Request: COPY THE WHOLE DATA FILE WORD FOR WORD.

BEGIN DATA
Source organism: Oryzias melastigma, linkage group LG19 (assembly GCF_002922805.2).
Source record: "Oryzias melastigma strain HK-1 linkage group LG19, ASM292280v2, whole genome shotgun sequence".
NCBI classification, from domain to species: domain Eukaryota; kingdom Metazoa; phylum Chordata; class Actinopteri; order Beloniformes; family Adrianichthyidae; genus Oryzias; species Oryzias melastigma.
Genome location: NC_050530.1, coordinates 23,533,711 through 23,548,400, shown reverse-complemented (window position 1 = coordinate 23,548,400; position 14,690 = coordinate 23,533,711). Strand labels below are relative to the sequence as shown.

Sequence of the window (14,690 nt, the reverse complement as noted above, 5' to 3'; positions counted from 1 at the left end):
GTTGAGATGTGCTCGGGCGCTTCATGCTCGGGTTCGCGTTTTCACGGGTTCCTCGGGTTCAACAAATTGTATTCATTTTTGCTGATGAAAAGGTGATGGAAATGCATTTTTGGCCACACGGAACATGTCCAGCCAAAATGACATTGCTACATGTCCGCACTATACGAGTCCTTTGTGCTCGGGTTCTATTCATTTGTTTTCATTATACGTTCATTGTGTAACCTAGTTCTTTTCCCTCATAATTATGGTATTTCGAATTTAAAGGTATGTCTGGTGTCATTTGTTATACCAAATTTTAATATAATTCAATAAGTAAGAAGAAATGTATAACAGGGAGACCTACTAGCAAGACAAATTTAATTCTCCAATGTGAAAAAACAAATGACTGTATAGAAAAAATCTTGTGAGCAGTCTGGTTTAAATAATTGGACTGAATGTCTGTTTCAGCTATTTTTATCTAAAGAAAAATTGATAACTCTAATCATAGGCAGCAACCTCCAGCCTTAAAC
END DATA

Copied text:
Source organism: Oryzias melastigma, linkage group LG19 (assembly GCF_002922805.2).
Source record: "Oryzias melastigma strain HK-1 linkage group LG19, ASM292280v2, whole genome shotgun sequence".
NCBI classification, from domain to species: domain Eukaryota; kingdom Metazoa; phylum Chordata; class Actinopteri; order Beloniformes; family Adrianichthyidae; genus Oryzias; species Oryzias melastigma.
Genome location: NC_050530.1, coordinates 23,533,711 through 23,548,400, shown reverse-complemented (window position 1 = coordinate 23,548,400; position 14,690 = coordinate 23,533,711). Strand labels below are relative to the sequence as shown.

Sequence of the window (14,690 nt, the reverse complement as noted above, 5' to 3'; positions counted from 1 at the left end):
GTTGAGATGTGCTCGGGCGCTTCATGCTCGGGTTCGCGTTTTCACGGGTTCCTCGGGTTCAACAAATTGTATTCATTTTTGCTGATGAAAAGGTGATGGAAATGCATTTTTGGCCACACGGAACATGTCCAGCCAAAATGACATTGCTACATGTCCGCACTATACGAGTCCTTTGTGCTCGGGTTCTATTCATTTGTTTTCATTATACGTTCATTGTGTAACCTAGTTCTTTTCCCTCATAATTATGGTATTTCGAATTTAAAGGTATGTCTGGTGTCATTTGTTATACCAAATTTTAATATAATTCAATAAGTAAGAAGAAATGTATAACAGGGAGACCTACTAGCAAGACAAATTTAATTCTCCAATGTGAAAAAACAAATGACTGTATAGAAAAAATCTTGTGAGCAGTCTGGTTTAAATAATTGGACTGAATGTCTGTTTCAGCTATTTTTATCTAAAGAAAAATTGATAACTCTAATCATAGGCAGCAACCTCCAGCCTTAAAC